Sunday, August 16, 2009

The Cornbread Trials: Pt 1 - Saveur's Texas Issue

My sister's in the midst of planning a full-tilt barbecue for my nephew's first birthday. A barbecue is not something we take lightly, having been indoctrinated in the world of all-things-smoky during our parent's tenure in Texas. When she asked me to be in charge of the cornbread, I took this task to heart: I've got a little less than a month to produce the perfect product.

I love me some cornbread. It's not quite the same as having a dinner roll or baguette to accompany a meal. Cornbread is a feature unto its own. It's got its own heartbeat, enough to straddle the line between main and side, and not to be treated as an afterthought. Anyone that's had it warm, either fried in bacon grease or with a pat of butter will attest to that.

The first version we tested was from Saveur's July 2009 Texas issue:

Jalapeno Cornbread
2 cups yellow cornmeal
2 cups flour
1.5 tbsp sugar
1 tbsp and 1 tsp baking powder
2.5 tsp salt
2 cups milk
0.5 cup corn oil
2 eggs, beaten
0.75 cup fresh/frozen corn kernels
0.75 cup sliced pickled jalapenos
2 tbsp butter

Heat oven to 425. Whisk cornmeal, flour, sugar, baking powder, salt in a large bowl. Whisk in milk, corn oil, and eggs. Use a rubber spatula to fold in corn and jalapenos. Heat a 12" cast-iron skillet; grease with butter. Pour in batter, bake until golden brown and a toothpick inserted into center comes out clean, about 35 minutes.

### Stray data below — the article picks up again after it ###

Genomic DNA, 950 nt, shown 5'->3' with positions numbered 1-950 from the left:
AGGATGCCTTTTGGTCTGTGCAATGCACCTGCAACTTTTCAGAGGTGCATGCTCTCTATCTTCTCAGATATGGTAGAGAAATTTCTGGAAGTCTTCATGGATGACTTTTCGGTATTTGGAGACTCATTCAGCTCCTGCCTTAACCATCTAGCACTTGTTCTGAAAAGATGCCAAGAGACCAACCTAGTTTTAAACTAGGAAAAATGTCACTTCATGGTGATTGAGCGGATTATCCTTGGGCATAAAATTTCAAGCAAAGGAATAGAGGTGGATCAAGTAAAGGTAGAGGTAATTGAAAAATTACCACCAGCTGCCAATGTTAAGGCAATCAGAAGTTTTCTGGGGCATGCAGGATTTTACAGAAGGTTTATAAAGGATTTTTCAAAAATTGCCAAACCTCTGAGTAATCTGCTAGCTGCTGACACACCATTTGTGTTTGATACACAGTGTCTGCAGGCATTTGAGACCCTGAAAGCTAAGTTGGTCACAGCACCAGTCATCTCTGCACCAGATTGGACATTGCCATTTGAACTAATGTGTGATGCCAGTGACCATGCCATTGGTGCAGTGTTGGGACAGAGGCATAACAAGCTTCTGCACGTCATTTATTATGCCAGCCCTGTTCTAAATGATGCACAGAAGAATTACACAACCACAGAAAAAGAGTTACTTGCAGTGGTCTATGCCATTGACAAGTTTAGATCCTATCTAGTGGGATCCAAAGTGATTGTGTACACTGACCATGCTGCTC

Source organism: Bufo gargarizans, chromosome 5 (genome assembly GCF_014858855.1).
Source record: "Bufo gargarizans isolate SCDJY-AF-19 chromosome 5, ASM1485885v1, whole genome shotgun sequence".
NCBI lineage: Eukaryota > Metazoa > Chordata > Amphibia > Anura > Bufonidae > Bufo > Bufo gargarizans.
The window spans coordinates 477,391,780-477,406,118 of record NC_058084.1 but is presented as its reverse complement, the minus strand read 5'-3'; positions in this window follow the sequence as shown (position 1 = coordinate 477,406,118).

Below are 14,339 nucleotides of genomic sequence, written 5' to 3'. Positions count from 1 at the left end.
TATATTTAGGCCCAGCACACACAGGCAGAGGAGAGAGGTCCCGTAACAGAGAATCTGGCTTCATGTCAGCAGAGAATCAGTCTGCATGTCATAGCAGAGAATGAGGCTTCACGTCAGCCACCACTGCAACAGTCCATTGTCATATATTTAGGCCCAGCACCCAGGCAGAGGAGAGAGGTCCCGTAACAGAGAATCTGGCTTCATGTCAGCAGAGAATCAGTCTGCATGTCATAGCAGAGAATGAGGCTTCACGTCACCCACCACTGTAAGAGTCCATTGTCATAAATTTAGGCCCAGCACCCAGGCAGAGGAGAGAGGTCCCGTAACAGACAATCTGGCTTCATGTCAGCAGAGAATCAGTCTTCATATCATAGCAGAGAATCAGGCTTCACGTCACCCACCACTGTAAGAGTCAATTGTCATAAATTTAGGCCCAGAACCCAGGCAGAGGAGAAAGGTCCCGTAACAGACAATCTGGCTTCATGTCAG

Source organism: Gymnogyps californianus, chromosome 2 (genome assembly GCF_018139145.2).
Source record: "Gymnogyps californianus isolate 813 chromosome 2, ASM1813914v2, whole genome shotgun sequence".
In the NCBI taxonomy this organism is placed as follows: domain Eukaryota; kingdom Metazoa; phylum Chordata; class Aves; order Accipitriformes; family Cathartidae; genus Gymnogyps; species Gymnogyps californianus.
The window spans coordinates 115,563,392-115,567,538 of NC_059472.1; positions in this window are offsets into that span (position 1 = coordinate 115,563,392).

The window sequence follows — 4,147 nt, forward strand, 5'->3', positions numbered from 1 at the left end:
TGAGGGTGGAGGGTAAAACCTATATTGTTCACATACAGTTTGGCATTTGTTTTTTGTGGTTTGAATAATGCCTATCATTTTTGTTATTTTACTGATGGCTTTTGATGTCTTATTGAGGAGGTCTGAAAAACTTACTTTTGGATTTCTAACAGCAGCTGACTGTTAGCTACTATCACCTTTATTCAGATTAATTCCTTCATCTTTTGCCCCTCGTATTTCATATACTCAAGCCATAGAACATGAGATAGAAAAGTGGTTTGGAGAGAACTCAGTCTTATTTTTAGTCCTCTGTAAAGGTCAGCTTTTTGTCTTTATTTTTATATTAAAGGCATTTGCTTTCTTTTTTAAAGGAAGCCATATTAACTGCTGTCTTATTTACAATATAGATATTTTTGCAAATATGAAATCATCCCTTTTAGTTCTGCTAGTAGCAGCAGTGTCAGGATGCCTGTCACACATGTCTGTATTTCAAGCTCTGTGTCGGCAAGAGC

I made a few variations to the ingredients. First off, I'm not a huge fan of overly sweet cornbread, and prefer mine to be on the savory side. 1.5 tbsp of sugar seemed like an awful lot to me, so I reduced it to 1 tbsp, particularly as I wasn't sure how sweet the corn would be. For the corn, I picked up a few fresh ears of 2 colour corn grown locally, which didn't end up being nearly as sweet as I thought it would (an ear of peaches and cream corn or yellow corn probably would've been sweeter). One medium-sized cob turns out to yield roughly 0.75 cup.

Pickled jalapenos also ain't the easiest to fine, or, moreover, I was way too lazy to look for it on a Saturday afternoon and thought fresh jalapenos would work out just fine. My brother-in-law also has a heightened sensitivity to spice, so I cut that amount down to 2 jalapenos, which I assume would be about a third of a cup, tops.

If you've never made cornbread before, it bakes quick. 35 minutes is probably a bit on the high side; mine was probably done around the 25 to 30 minute mark. I didn't have a 12" cast-iron skillet - those bitches can be mad expensive - so I just used our standard 9" square baking pan.

Going over the recipe, you'll notice one thing: there's little to no butter involved. In fact, the only butter that is used is really just to grease the pan. This cornbread relies mostly on the milk and corn oil for its moistness, which is why you'll want to opt for milk with a higher fat content than usual (I went with 2% as we mostly drink skim; bachelors/husbands with tolerant wives will want to opt for homo).

We bought a little cornbread from Whole Foods just to have a frame of reference (it's the little round one in the picture above). Their's was definitely more in the sweet variety, and had little niblets of corn. For a cornbread that's probably been sitting on the shelf for at least a day, Whole Foods does a good job of keeping it moist.

Overall, ours ended up alright, though I'd probably add in that missing 0.5tbsp of sugar that I skimped out on, particularly next to the Whole Foods one. It might not be the most health-conscious decision, but I'd probably also add in a little butter for that added umph, but the fact that it didn't really have any certainly kept the missus happy. I'm also a bit curious to see what the skillet adds to the whole thing, so I'm off to go get one today...maybe.

Here's a Gaturs track to accompany: "Gator Bait"

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